It was an ambitious plan. Xena would have to endear herself to Iolaus and then slowly turn Iolaus against the best friend he ever had. Xena was up to it.
XENA, THE TEMPTRESS
Xena, about to make a deal with Draco
 Xena was no stranger to seduction. She used it on her officers and she easily used her charms on Iolaus. Xena represented one of the most deeply rooted subliminal fears a man can have: a woman who uses sex not only to make him write bad checks (and love it) but also to see the logic in killing his best friend (and only friend?)
PLAN DOOMED TO FAILURE
 Xena executed her plan flawlessly, although losing Estrogon, an ultimately disposable warrior minion, would not have earned her a perfect 10 in the Manipulation Olympics (but no doubt her artful use of Theodorus, an earlier disposable warrior minion, would have gained her points). Xena moved everyone in the show like a master chess player, including Hercules. It would have been a fool-proof plan but for one misconception on Xena's part. She did not understand Hercules' motives. Xena would not even get a hint as to his motives until the HERCULES episode, UNCHAINED HEART.
 In WARRIOR PRINCESS, Xena was clearly clueless. She did not understand that no matter how annoying she could make Iolaus act (and she made him act EXTREMELY annoying), Hercules would never kill Iolaus intentionally. Xena understood revenge, the heat of battle, and how to use people to her advantage, but she did not understand the brawny demi-god who was on a mission of service to atone for the sins of his father's people. That was the fatal flaw to her grand scheme.
LUCY LAWLESS: A QUICK STUDY AND DARN LUCKY
Lucy Lawless or Mel Pappas -- you decide
 The casting of Lucy Lawless in WARRIOR PRINCESS was the result of many coincidences. She simply was at the right place at the right time after meeting the right people. Lawless first came to the producers attention when she was cast in the supporting role of Lysias in HERCULES AND THE AMAZON WOMEN. Her acting career, which had started a few years prior in earnest, was beginning to take off. She had appeared in a short art film (PEACH), a TV movie (RAINBOW WARRIOR), and an episode of THE RAY BRADBURY THEATRE (FEE FIE FO FUM), to name a few of her credits. When HERCULES: THE LEGENDARY JOURNEYS shifted to a weekly hour format, Lawless was cast again in another supporting role as Lyla, a centaur's "moll", in AS DARKNESS FALLS.
 Lawless was not the producers first, second or even third choice to play Xena, Warrior Princess. She was actually the seventh! The first actress to be cast as Xena fell ill a few days before primary filming of the episode. The producers then scrambled to find a replacement. They went through five more actresses over a long weekend. All of the actresses refused. One of the frantic producers thought of Lawless. Even though they feared that they were contributing to the joke that there were only really twelve different actors in New Zealand, the other producers agreed. They put in a call to Lawless. She was on holiday and was in a remote area camping with her family. The producers sent a person to hunt her down. Luckily, she was located and within a few days she was on the set filming WARRIOR PRINCESS.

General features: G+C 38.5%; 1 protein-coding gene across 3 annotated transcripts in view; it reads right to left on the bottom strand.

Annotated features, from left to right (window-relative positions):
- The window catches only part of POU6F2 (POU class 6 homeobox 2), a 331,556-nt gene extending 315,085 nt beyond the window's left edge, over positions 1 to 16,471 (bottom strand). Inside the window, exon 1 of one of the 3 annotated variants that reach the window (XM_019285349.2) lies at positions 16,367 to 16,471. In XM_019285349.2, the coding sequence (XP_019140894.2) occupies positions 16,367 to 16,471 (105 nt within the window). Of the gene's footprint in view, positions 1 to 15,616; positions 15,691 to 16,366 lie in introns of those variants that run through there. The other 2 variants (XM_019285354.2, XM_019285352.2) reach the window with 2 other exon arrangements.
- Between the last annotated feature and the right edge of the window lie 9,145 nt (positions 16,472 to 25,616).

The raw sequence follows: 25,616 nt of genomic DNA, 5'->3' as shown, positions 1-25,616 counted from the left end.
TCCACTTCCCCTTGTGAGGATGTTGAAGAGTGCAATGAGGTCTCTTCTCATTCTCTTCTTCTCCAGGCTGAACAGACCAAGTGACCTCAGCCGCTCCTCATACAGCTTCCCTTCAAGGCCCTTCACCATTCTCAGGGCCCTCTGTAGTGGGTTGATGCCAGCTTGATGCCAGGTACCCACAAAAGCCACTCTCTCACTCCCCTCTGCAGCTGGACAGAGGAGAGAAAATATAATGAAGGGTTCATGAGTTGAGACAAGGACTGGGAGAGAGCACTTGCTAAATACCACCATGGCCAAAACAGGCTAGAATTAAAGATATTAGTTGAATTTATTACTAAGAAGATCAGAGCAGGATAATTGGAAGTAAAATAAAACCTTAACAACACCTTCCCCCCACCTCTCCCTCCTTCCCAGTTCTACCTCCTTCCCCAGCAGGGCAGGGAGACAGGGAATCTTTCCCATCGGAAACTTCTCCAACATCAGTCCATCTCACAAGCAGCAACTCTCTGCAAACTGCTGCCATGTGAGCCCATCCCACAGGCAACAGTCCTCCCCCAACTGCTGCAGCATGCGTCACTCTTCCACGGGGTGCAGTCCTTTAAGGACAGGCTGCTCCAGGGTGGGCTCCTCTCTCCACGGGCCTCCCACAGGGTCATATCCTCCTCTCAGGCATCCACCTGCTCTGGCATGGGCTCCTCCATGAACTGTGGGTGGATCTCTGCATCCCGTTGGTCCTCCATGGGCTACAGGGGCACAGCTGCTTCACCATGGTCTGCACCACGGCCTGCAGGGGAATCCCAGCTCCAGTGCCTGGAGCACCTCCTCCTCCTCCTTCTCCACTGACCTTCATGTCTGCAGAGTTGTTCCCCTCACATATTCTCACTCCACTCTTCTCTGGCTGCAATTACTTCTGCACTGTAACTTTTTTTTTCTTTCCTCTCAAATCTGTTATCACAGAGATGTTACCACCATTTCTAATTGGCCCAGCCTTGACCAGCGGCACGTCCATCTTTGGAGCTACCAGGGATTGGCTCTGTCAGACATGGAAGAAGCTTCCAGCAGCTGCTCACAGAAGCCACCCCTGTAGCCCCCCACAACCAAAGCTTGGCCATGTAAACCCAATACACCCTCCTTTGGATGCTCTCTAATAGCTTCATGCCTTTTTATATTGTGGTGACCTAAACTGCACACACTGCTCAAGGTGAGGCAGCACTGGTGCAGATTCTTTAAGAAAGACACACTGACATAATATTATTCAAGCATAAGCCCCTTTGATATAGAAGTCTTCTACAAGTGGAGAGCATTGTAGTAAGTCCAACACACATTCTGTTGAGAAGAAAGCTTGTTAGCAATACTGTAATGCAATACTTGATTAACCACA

XENA: THE GREAT MORAL SHIFT
 The episode WARRIOR PRINCESS is precious among Xenaologists because it shows Xena in her feral, pre- redemptive state. By the time THE GAUNTLET (HTLJ, episode no. 12) and UNCHAINED HEART (HTLJ, no. 13) were made, Xena was already beginning to soften up and make her first ethical and moral stands (not to mention the first frizzing out of her hair). Consequently the Xena concerned with honor debuted in THE GAUNTLET while the Xena concerned with restitution did the same in UNCHAINED HEART.
 The Xena in WARRIOR PRINCESS was quite scary in her singlemindedness and pure delight in trickery, seduction, politics, and the thrill of the chase. She was also pretty hot on herself.
 Lucy Lawless played Xena more broadly and less uptightly than she did in the later HERCULES shows and the series. The WARRIOR PRINCESS Xena would just as soon sleep with someone as kill them if it got what she wanted. As the Borg were the perfect foes for The Next Generation crew in Star Trek; Xena was the perfect nemesis for Hercules. And as the Borg produced Hugh, who became a 'good' borg, so did Xena become good, and was rewarded by her own weekly series (the Borg only got a major motion picture!).
If you would like to read further about WARRIOR PRINCESS in a scene by scene analysis, see companion piece to this essay: THE ANNOTATED "WARRIOR PRINCESS" in this same issue.